One major aspect of my life that I neglected to mention in my round-up for the last year/decade was how much time I now spend playing role-playing games with my friends.
Since my neighbor taught me to play basic Dungeons & Dragons in first grade, I’ve been hooked on RPGs. Here and there in my life, I’ve gone long stretches without playing, and truthfully, I never felt completely myself in those periods. I got a lot of writing done, but writing fiction never quite satisfied me like Dungeon Mastering a great game with great people. It’s like writing, but with immediate feedback! It’s impossible to beat telling thrilling stories with great friends, and recently, I found my way back into the hobby in a big way.
(Quick aside – I’m not mentioning the names of my fifteen players to protect their privacy, but they should all know that I love them very much and enjoy torturing them monthly).
Two years ago, I launched my first online D&D game via the Roll20 service and video conferencing software (we currently use Whereby.com for that and it works mostly well). I recruited fellow fathers who I thought would understand the trials and tribulations of having kids muck up your schedule. I figured scheduling would be difficult, as it’s always been the biggest challenge with in-person tabletop games. As it turns out, if you start your games in the evenings and nobody has to leave their home, scheduling is much easier! Our “Tomb of Dads” group (so called because we started with the Tomb of Annihilation adventure) is well into our second campaign now. This new campaign is based on ideas I developed from our trip to France in 2018, and involves a fallen, forgotten empire in ruins and a new, strong Catholic-like church/empire.
With that group going so well, I thought hey, I want to get another group going, and it’d be a good idea if it wasn’t a total sausage fest. For that one, I pulled together a group of friends from college, including my wife and another female classmate. We recently wrapped up that first campaign about stopping a planes-eating giant machine and have been playing some one-shots in Tales From the Loop while we think about what campaign we want to play next. We’re absolutely adoring Tales as a great 80s-themed “kids on bikes” style game with weird high tech mysteries, all based on and inspired by the fantastic artwork of Simon Stålenhag. Simon is one of my favorite artists working today.
In 2019, I started a third group, with this one made up mostly of friends from the writing community. We decided to play the Dragon Heist module, and it has provided the ongoing framework for an campaign now that we’ve completed it. That crew takes owning the Trollskull Tavern very seriously and so far, all of their adventures seem to revolve around the tavern and tavern-related activities.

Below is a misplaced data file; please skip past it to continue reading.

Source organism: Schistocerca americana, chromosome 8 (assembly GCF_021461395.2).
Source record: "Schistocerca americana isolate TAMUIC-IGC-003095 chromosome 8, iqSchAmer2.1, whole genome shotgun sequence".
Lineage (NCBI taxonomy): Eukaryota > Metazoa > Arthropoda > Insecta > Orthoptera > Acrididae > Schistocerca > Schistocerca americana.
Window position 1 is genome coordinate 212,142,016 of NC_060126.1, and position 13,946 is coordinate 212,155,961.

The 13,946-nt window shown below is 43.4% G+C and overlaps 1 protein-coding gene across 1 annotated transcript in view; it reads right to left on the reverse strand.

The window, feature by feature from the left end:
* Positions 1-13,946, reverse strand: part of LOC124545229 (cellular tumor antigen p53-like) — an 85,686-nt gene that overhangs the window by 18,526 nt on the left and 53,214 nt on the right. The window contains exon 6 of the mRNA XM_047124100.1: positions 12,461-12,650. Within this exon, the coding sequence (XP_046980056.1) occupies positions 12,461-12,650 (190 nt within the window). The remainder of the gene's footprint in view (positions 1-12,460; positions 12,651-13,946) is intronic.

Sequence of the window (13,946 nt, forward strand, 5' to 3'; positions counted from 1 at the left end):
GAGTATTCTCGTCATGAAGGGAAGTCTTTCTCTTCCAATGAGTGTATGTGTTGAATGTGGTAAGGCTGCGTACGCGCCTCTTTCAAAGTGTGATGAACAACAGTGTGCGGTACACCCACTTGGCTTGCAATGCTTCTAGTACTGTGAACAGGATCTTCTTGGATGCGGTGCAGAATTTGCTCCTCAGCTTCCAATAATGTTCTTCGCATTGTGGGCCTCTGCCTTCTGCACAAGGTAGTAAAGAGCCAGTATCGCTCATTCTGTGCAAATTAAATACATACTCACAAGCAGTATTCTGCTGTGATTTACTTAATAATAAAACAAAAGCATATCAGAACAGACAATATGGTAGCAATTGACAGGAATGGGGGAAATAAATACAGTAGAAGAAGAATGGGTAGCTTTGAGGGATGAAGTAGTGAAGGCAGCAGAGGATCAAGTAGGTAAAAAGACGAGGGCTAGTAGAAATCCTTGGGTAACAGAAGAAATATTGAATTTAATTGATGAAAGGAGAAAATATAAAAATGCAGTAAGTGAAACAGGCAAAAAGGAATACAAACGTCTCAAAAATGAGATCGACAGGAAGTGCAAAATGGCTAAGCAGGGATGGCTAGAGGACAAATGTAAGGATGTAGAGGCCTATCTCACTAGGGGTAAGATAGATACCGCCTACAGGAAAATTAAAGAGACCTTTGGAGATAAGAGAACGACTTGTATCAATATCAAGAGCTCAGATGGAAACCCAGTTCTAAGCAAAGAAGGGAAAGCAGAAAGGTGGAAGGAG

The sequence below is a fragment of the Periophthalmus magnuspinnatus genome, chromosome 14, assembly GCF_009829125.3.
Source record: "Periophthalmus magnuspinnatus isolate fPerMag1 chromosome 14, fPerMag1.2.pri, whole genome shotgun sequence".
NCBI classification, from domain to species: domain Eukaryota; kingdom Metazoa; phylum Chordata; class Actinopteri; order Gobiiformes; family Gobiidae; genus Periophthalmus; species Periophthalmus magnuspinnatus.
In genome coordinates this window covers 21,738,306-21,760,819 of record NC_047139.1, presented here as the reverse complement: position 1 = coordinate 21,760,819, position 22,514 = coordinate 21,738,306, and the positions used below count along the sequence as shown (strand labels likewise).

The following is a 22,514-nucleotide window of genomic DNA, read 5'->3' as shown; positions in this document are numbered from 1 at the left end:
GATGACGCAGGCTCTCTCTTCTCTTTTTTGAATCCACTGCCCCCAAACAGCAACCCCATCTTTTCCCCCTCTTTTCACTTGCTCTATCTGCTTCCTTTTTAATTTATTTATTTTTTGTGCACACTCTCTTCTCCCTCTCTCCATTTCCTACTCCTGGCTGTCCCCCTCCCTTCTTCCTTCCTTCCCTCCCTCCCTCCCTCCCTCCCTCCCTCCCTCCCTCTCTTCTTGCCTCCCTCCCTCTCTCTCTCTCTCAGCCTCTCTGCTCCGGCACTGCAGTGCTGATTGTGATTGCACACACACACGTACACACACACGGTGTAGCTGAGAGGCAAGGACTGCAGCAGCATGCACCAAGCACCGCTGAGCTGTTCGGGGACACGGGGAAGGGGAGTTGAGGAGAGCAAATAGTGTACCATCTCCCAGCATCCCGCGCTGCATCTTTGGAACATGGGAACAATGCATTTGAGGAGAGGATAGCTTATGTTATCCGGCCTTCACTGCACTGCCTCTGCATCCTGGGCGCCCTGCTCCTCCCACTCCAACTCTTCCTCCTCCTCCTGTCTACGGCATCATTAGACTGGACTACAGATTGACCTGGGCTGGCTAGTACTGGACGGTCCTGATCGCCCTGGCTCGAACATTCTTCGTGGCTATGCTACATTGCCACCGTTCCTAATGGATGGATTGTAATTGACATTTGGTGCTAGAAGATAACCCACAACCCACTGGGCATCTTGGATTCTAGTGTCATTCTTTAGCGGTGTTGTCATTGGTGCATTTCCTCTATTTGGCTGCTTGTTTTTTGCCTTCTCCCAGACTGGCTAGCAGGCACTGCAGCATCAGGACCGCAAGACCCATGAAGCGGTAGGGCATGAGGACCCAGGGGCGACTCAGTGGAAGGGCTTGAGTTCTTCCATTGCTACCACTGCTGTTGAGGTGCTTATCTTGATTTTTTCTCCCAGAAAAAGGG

Each group is very different from the others in terms of personalities and play styles, so I really get to stretch my planning and plotting skills for them. Some take the “game” part more seriously, and some take the “role-play” part more seriously. I’m always looking forward to each session, and having so many means I can experiment with various ideas about how I can improve my GMing skills.
In between games, I experiment with new characters voices, new narrative techniques, and I’ve started tinkering with the rules to try to get the game more the way I want it to play. One change for me is that I’ve learned to let go of worrying about “game balance” and to feel comfortable in my own ability to work around whatever weird thing the players want to play. If the PCs want powerful characters, they have powerful enemies. No big deal, really. I used to worry about throwing off game balance all the time, but I’ve grown a lot more confident with so many opportunities to play. I used to be a “No” DM, but now I see myself more of a “Yes, and” DM.
Finally, late in the year, this Forever-DM got the opportunity to play in a regular game of Invisible Sun with a bunch of the Monte Cook Games folks in Kansas City. It’s refreshing to get to play again, and I love observing other GMs so I can steal their ideas for how to run a great game. I should probably look for more opportunities to play so I can continue to get more ideas for growth!
As far as feelings of contentment go, I think all this game time has contributed to my feelings of a full, rich life. I look forward to a lot more of it in 2020, and I’ll probably be blogging regularly as I work out my thoughts about how to keep improving my skills in this area. It’s a hobby, but one that I really enjoy being somewhat good at. Later, I will also blog about all my 3D printing efforts aimed at building a really lush tabletop experience.
So what about you? Are you getting to roll those bones regularly? Let’s hear about it in the comments.